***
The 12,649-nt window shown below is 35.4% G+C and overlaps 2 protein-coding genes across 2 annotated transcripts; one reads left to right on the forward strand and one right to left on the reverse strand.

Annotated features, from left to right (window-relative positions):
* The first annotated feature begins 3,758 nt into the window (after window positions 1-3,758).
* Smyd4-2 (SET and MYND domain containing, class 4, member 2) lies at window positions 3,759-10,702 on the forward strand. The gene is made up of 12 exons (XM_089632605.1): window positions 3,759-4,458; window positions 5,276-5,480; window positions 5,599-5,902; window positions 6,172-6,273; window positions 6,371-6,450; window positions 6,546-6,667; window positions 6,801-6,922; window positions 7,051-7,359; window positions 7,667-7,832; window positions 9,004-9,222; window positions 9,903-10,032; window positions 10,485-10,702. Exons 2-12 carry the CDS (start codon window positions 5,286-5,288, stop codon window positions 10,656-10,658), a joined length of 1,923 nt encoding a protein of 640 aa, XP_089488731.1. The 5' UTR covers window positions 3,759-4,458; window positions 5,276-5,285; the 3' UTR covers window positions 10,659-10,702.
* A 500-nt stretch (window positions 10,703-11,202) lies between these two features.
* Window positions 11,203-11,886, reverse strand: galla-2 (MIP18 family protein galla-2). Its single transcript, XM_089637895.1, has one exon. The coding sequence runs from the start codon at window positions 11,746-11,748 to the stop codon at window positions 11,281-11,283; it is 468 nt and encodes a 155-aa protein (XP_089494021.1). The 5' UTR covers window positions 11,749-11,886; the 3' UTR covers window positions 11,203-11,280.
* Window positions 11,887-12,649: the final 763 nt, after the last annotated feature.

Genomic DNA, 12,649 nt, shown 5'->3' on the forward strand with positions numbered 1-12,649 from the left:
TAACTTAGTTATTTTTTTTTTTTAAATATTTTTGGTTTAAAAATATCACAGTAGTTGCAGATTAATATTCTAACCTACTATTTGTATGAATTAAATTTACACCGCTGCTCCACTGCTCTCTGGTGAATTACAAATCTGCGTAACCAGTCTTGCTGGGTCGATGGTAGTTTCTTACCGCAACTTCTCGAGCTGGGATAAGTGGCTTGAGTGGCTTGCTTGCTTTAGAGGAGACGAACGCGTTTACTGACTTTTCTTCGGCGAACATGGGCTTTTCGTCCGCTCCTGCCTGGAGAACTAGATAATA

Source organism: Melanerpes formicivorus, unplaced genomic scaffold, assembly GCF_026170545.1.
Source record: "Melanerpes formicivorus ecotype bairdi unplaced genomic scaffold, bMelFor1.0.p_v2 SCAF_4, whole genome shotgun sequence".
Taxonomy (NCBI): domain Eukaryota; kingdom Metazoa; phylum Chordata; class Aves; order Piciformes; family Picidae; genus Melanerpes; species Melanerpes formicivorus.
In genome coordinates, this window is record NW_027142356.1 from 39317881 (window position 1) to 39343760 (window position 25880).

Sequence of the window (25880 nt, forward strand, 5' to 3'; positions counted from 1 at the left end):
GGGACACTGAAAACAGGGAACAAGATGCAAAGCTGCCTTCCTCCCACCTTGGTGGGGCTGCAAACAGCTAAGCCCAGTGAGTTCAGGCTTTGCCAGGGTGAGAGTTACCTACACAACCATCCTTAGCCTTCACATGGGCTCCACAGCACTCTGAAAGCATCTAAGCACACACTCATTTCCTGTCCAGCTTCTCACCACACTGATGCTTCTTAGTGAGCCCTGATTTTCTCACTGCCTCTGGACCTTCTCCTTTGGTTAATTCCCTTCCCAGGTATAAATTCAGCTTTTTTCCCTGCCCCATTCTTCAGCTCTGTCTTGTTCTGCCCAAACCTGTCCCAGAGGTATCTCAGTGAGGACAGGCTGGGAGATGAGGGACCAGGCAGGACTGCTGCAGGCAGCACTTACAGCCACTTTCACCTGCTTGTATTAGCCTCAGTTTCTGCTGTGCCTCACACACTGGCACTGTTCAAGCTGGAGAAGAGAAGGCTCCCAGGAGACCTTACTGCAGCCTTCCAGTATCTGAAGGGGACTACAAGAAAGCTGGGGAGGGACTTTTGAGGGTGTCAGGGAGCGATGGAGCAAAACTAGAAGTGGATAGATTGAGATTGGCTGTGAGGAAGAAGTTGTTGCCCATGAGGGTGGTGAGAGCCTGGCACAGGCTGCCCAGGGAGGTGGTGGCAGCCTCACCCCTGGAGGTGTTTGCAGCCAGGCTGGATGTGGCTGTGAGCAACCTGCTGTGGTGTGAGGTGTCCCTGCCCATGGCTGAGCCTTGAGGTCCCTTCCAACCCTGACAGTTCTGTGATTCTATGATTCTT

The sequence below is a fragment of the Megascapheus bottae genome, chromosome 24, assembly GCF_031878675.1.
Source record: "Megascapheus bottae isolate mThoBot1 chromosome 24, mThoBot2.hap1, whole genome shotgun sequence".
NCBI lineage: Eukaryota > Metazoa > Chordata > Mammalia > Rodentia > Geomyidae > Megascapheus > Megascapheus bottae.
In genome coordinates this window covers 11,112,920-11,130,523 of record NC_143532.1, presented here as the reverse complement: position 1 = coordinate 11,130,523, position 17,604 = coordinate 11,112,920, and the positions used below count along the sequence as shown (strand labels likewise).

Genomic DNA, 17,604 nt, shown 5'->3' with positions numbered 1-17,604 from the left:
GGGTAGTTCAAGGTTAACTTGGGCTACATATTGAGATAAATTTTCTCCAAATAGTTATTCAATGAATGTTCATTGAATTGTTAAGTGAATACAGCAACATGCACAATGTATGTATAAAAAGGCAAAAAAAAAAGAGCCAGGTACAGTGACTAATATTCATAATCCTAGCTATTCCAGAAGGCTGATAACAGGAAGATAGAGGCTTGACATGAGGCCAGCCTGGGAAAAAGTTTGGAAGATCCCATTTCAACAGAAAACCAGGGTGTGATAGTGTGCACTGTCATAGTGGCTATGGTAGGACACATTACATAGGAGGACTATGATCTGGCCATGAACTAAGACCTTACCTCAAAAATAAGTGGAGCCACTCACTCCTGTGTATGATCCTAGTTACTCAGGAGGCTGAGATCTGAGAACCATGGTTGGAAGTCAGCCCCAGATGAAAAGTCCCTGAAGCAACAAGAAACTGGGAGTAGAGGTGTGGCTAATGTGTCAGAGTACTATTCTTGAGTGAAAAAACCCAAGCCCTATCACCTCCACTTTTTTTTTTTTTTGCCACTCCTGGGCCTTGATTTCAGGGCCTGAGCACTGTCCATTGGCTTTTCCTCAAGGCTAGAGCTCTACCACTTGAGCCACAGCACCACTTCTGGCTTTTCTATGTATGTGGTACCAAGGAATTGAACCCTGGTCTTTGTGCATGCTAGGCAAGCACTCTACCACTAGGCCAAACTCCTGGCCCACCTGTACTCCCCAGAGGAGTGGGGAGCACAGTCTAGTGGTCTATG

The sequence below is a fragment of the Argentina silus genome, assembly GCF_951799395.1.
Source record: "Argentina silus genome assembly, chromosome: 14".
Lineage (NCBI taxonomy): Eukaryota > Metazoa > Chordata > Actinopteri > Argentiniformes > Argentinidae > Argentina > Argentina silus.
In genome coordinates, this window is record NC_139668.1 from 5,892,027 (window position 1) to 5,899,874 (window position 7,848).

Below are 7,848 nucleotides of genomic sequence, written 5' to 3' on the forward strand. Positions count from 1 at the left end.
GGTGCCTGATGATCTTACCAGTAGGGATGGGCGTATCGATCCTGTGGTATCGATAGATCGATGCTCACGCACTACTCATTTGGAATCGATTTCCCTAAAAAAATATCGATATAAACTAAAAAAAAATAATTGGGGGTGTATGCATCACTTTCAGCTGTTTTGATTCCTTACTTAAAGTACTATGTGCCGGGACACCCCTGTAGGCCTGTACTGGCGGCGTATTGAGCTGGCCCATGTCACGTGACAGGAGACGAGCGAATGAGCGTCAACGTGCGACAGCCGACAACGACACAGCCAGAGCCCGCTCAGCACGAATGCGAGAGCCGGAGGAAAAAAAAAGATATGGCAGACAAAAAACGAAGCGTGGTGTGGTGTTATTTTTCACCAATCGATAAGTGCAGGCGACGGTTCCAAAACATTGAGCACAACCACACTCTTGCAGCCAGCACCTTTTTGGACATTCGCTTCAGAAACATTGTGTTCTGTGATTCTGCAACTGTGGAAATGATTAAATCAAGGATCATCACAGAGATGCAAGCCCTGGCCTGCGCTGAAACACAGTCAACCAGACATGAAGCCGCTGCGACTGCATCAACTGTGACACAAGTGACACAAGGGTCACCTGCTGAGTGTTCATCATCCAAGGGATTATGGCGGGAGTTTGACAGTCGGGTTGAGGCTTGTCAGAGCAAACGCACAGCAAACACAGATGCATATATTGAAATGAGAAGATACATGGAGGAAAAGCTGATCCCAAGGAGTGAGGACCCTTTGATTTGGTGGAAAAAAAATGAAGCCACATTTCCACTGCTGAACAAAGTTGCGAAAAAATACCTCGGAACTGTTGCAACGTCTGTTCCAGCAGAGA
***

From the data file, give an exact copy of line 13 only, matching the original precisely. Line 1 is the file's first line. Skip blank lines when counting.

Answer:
In genome coordinates, this window is record NW_027142356.1 from 39317881 (window position 1) to 39343760 (window position 25880).